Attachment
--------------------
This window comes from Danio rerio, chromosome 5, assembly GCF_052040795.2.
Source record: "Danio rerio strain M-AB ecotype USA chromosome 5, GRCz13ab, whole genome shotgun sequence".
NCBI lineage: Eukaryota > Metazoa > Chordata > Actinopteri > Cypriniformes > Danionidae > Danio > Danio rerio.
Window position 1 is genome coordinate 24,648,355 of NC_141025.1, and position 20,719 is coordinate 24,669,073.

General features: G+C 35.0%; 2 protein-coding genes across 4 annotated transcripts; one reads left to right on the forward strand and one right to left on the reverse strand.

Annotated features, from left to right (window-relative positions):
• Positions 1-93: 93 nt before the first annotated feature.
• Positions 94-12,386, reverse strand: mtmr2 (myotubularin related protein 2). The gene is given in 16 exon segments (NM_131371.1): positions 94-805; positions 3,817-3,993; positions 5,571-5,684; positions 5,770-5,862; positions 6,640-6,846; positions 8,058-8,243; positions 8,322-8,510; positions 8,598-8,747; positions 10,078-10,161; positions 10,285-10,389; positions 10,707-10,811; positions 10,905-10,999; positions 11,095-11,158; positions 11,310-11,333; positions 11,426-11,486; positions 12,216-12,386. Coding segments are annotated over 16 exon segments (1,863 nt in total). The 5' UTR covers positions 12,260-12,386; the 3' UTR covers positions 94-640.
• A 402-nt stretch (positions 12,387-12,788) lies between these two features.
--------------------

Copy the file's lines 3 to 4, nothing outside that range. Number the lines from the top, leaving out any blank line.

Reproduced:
NCBI lineage: Eukaryota > Metazoa > Chordata > Actinopteri > Cypriniformes > Danionidae > Danio > Danio rerio.
Window position 1 is genome coordinate 24,648,355 of NC_141025.1, and position 20,719 is coordinate 24,669,073.